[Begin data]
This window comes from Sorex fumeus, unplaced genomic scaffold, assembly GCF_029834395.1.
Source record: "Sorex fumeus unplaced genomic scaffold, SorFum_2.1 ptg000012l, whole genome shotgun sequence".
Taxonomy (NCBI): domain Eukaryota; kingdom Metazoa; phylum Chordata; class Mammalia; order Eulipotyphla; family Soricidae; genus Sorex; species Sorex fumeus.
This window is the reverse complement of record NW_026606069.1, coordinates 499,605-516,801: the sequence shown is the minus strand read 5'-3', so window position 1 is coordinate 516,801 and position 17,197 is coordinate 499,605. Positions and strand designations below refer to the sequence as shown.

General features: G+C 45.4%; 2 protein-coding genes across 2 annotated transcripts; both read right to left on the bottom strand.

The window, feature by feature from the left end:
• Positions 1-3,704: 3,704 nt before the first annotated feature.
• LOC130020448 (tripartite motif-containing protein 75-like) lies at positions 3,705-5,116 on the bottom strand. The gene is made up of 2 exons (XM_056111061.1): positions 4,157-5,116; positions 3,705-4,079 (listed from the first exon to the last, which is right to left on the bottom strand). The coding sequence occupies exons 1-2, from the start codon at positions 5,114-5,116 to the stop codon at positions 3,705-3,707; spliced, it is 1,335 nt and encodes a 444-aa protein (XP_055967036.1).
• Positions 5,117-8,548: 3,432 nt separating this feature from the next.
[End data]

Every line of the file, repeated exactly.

This window comes from Sorex fumeus, unplaced genomic scaffold, assembly GCF_029834395.1.
Source record: "Sorex fumeus unplaced genomic scaffold, SorFum_2.1 ptg000012l, whole genome shotgun sequence".
Taxonomy (NCBI): domain Eukaryota; kingdom Metazoa; phylum Chordata; class Mammalia; order Eulipotyphla; family Soricidae; genus Sorex; species Sorex fumeus.
This window is the reverse complement of record NW_026606069.1, coordinates 499,605-516,801: the sequence shown is the minus strand read 5'-3', so window position 1 is coordinate 516,801 and position 17,197 is coordinate 499,605. Positions and strand designations below refer to the sequence as shown.

General features: G+C 45.4%; 2 protein-coding genes across 2 annotated transcripts; both read right to left on the bottom strand.

The window, feature by feature from the left end:
• Positions 1-3,704: 3,704 nt before the first annotated feature.
• LOC130020448 (tripartite motif-containing protein 75-like) lies at positions 3,705-5,116 on the bottom strand. The gene is made up of 2 exons (XM_056111061.1): positions 4,157-5,116; positions 3,705-4,079 (listed from the first exon to the last, which is right to left on the bottom strand). The coding sequence occupies exons 1-2, from the start codon at positions 5,114-5,116 to the stop codon at positions 3,705-3,707; spliced, it is 1,335 nt and encodes a 444-aa protein (XP_055967036.1).
• Positions 5,117-8,548: 3,432 nt separating this feature from the next.